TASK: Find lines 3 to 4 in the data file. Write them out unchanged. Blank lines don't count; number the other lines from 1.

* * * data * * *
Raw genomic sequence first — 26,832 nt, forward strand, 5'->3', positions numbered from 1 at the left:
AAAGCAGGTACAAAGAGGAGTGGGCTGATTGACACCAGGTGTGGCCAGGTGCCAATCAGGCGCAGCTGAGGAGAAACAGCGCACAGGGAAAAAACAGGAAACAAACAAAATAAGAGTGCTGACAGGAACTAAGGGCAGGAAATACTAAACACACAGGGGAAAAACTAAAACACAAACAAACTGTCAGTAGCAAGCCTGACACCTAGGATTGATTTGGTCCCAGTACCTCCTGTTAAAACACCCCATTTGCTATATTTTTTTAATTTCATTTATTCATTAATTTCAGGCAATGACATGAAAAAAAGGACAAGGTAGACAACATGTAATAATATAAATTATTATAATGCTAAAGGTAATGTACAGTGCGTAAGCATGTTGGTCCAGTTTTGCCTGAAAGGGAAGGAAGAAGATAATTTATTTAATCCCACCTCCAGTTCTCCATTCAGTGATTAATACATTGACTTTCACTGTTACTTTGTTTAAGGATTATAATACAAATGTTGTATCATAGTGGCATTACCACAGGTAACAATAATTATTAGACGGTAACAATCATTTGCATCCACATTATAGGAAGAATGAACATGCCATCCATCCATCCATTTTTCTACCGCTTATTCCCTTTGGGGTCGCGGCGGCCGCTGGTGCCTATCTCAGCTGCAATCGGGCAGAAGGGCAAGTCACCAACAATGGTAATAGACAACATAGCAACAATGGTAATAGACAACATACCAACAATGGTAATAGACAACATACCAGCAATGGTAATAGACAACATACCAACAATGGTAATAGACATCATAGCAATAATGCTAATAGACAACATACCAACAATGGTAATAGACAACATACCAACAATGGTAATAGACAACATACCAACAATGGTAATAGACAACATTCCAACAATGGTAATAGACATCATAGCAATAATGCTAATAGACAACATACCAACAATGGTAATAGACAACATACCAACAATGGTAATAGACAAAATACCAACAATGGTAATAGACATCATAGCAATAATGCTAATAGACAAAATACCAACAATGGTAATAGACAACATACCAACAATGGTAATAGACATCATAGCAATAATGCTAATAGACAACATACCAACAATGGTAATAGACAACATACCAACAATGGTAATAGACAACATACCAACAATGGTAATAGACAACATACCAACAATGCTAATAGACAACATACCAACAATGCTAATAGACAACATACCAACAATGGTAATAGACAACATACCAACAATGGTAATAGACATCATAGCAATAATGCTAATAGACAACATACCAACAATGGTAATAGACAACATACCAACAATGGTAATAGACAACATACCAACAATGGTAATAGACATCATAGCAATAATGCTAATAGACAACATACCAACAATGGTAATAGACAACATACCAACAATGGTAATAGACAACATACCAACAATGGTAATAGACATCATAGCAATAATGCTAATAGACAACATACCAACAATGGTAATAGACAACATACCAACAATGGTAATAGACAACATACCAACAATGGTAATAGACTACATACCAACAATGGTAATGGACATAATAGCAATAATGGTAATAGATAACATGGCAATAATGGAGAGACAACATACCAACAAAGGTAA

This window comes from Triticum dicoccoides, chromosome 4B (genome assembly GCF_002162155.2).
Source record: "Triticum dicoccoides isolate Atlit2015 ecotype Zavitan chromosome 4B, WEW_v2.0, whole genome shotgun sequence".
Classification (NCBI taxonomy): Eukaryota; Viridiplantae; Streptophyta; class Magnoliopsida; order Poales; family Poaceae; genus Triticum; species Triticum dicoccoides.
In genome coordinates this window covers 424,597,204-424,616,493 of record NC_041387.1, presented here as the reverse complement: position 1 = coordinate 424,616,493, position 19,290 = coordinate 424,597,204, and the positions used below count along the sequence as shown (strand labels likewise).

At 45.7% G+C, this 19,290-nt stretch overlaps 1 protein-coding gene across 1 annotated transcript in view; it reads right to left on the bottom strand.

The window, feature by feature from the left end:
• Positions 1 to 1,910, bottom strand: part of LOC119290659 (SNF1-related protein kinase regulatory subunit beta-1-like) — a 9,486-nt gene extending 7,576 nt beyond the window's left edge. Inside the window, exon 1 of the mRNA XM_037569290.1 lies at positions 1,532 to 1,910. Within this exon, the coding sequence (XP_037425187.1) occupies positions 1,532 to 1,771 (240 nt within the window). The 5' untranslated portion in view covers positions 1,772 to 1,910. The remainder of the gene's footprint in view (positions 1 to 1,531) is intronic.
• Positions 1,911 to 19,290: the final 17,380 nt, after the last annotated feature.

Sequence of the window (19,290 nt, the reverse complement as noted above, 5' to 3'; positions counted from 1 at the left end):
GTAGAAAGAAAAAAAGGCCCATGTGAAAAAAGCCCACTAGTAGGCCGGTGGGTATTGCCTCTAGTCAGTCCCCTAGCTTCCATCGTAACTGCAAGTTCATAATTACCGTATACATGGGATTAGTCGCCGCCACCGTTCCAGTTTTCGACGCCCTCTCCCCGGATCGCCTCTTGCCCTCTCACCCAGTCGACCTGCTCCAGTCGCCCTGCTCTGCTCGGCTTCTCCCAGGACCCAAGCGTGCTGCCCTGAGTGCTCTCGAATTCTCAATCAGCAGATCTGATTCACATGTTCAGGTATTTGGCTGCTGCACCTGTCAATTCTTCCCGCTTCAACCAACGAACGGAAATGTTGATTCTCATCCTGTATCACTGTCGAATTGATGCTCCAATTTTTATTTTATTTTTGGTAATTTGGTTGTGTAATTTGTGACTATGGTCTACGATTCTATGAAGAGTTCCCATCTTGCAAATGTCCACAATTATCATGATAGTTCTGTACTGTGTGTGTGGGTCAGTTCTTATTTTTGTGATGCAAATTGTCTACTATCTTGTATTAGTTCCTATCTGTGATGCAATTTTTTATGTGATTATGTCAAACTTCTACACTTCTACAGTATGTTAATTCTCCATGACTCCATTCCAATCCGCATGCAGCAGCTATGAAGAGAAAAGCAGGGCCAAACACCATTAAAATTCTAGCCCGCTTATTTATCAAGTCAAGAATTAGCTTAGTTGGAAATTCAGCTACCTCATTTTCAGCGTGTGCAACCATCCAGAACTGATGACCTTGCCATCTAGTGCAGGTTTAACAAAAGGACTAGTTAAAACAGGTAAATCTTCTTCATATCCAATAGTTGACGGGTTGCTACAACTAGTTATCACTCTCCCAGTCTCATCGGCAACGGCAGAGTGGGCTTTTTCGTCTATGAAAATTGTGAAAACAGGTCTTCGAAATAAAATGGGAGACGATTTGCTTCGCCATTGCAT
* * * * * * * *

This window comes from Triticum dicoccoides, chromosome 4B (genome assembly GCF_002162155.2).
Source record: "Triticum dicoccoides isolate Atlit2015 ecotype Zavitan chromosome 4B, WEW_v2.0, whole genome shotgun sequence".